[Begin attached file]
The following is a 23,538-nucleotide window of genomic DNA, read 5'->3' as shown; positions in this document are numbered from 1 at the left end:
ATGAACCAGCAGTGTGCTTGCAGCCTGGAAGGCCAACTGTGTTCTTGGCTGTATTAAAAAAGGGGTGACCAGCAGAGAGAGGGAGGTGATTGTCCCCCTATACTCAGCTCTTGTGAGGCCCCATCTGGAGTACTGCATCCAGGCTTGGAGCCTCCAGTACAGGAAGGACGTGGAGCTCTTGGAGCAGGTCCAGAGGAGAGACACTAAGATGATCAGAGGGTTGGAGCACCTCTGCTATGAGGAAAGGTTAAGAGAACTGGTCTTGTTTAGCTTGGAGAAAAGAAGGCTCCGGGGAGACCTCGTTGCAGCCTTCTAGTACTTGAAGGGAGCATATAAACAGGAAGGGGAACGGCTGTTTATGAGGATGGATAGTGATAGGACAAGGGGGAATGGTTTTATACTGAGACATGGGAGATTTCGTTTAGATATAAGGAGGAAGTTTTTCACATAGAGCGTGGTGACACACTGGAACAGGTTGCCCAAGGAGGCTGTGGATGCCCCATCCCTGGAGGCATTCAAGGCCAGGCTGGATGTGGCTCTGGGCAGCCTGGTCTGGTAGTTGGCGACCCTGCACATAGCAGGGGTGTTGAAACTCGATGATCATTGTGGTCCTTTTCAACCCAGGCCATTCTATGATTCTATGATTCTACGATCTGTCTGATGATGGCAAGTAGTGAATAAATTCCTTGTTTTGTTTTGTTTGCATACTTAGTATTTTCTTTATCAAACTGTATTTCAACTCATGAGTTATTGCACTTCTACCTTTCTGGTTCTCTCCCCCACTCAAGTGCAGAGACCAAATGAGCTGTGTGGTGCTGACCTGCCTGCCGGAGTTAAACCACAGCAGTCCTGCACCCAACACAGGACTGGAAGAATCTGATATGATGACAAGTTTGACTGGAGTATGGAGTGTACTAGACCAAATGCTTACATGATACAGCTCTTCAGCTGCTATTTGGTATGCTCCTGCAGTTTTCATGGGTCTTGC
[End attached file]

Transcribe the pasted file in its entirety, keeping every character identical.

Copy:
The following is a 23,538-nucleotide window of genomic DNA, read 5'->3' as shown; positions in this document are numbered from 1 at the left end:
ATGAACCAGCAGTGTGCTTGCAGCCTGGAAGGCCAACTGTGTTCTTGGCTGTATTAAAAAAGGGGTGACCAGCAGAGAGAGGGAGGTGATTGTCCCCCTATACTCAGCTCTTGTGAGGCCCCATCTGGAGTACTGCATCCAGGCTTGGAGCCTCCAGTACAGGAAGGACGTGGAGCTCTTGGAGCAGGTCCAGAGGAGAGACACTAAGATGATCAGAGGGTTGGAGCACCTCTGCTATGAGGAAAGGTTAAGAGAACTGGTCTTGTTTAGCTTGGAGAAAAGAAGGCTCCGGGGAGACCTCGTTGCAGCCTTCTAGTACTTGAAGGGAGCATATAAACAGGAAGGGGAACGGCTGTTTATGAGGATGGATAGTGATAGGACAAGGGGGAATGGTTTTATACTGAGACATGGGAGATTTCGTTTAGATATAAGGAGGAAGTTTTTCACATAGAGCGTGGTGACACACTGGAACAGGTTGCCCAAGGAGGCTGTGGATGCCCCATCCCTGGAGGCATTCAAGGCCAGGCTGGATGTGGCTCTGGGCAGCCTGGTCTGGTAGTTGGCGACCCTGCACATAGCAGGGGTGTTGAAACTCGATGATCATTGTGGTCCTTTTCAACCCAGGCCATTCTATGATTCTATGATTCTACGATCTGTCTGATGATGGCAAGTAGTGAATAAATTCCTTGTTTTGTTTTGTTTGCATACTTAGTATTTTCTTTATCAAACTGTATTTCAACTCATGAGTTATTGCACTTCTACCTTTCTGGTTCTCTCCCCCACTCAAGTGCAGAGACCAAATGAGCTGTGTGGTGCTGACCTGCCTGCCGGAGTTAAACCACAGCAGTCCTGCACCCAACACAGGACTGGAAGAATCTGATATGATGACAAGTTTGACTGGAGTATGGAGTGTACTAGACCAAATGCTTACATGATACAGCTCTTCAGCTGCTATTTGGTATGCTCCTGCAGTTTTCATGGGTCTTGC